Depending on how one views the process, the effort isn’t always wasted; scoring a co-sponsor from the other side of the aisle can give a bill that most elusive of appearances: bipartisanship. Members who collect sponsors from the other party claim that they are proud to offer a “bipartisan” bill – even if the tally includes only a single Democrat or Republican. In this bitter, highly political climate, members welcome anything that removes – or even appears to remove – the charge of partisanship.
There are other advantages. A lesser-known member can raise his or her visibility by frequently co-sponsoring legislation – and thereby bank favors. Although, in my experience, a member who co-sponsors other legislators’ bills in the hopes of receiving reciprocal co-sponsorships shouldn’t hold their breath: While they may not mean much legislatively, so many people keep track of who’s “on” or “not on” a bill that co-sponsorships can’t simply be traded as quid pro quos.
And everyone increases their networking and communication. This is especially helpful with bills that are out of one’s area of expertise; I was introduced to organizations, advocates and lobbyists I would otherwise never have met if not for their requests for co-sponsorship.
In early June House Majority Leader Eric Cantor brought the public into the process with "Cosponsor.gov." This flashy new taxpayer-funded website allows citizens like you and me to “sign on” to legislation before Congress. The site, Cantor promised, would allow us to have “direct impact” on bills; while this site may add to his "techie" credentials, he won't promise it will “impact” his decision to bring any bill to the floor for a vote (and, so far, it hasn't).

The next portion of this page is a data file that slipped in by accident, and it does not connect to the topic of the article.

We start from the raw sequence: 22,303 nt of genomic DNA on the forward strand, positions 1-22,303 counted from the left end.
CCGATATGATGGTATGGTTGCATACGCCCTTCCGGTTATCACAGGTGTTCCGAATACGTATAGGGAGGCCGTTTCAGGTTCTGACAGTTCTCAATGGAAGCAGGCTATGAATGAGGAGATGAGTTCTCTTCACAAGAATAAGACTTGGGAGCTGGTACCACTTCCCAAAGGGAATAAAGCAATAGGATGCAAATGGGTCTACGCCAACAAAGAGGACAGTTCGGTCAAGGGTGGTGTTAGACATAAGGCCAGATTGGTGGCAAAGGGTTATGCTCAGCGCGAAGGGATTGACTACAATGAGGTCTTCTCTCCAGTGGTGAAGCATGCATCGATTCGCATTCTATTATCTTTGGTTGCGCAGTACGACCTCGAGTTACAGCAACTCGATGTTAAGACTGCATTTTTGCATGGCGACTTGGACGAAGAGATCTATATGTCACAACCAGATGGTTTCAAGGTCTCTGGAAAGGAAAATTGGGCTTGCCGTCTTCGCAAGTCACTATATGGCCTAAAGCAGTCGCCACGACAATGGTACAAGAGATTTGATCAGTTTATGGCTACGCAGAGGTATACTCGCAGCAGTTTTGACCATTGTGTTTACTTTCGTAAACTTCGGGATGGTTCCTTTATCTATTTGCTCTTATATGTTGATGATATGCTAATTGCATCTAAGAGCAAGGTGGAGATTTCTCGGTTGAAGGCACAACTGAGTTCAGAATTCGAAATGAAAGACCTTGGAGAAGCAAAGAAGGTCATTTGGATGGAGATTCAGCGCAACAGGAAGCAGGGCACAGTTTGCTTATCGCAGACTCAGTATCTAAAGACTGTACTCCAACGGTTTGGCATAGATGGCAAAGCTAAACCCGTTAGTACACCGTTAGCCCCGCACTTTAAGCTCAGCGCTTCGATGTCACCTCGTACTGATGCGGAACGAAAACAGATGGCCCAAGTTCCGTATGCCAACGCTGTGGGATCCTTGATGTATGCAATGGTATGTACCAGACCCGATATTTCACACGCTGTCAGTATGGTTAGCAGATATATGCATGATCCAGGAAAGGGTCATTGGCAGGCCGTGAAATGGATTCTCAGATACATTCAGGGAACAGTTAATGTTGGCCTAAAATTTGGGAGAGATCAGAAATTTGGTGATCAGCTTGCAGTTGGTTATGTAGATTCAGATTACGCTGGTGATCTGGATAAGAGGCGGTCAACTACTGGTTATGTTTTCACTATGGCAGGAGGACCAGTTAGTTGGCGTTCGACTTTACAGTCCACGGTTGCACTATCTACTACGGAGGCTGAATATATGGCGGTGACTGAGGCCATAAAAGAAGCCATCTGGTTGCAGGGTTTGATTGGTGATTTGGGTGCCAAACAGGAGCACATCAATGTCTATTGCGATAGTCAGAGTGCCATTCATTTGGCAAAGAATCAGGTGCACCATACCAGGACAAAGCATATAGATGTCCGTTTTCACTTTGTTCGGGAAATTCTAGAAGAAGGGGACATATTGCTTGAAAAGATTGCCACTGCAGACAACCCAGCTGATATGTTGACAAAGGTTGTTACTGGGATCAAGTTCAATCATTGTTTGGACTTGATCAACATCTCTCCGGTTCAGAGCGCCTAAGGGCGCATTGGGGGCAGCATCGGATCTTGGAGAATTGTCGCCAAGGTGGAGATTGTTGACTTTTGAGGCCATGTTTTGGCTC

Until I crunched the numbers, I wasn’t aware that co-sponsors had so little effect on legislative success; when I found out, though, I wasn’t shocked. When I was a legislative director, I often felt that co-sponsorships – both those that sought us and those we sought – were not a good use of our time. That they were for show. That they really only made it seem as if something was getting done, or that a member “supported” a bill, a cause, an ideal.
About a third of all emails I received as LD were requests to co-sponsor (or not co-sponsor) legislation. When lobbyists, advocates and activists weren’t calling to request a meeting, they were calling to talk about co-sponsoring a bill. The Dear Colleague service quickly and efficiently disperses hundreds of co-sponsorship requests a day to every member office.
More than whatever positive effects might be gained from co-sponsoring, Members and staff are more often motivated by the negative effects of not being a co-sponsor on an “important” bill than with whatever helpful legislative consequences could result from the addition of one more name. And not being on a “bad” bill is often as or even more important than being on the “good” ones.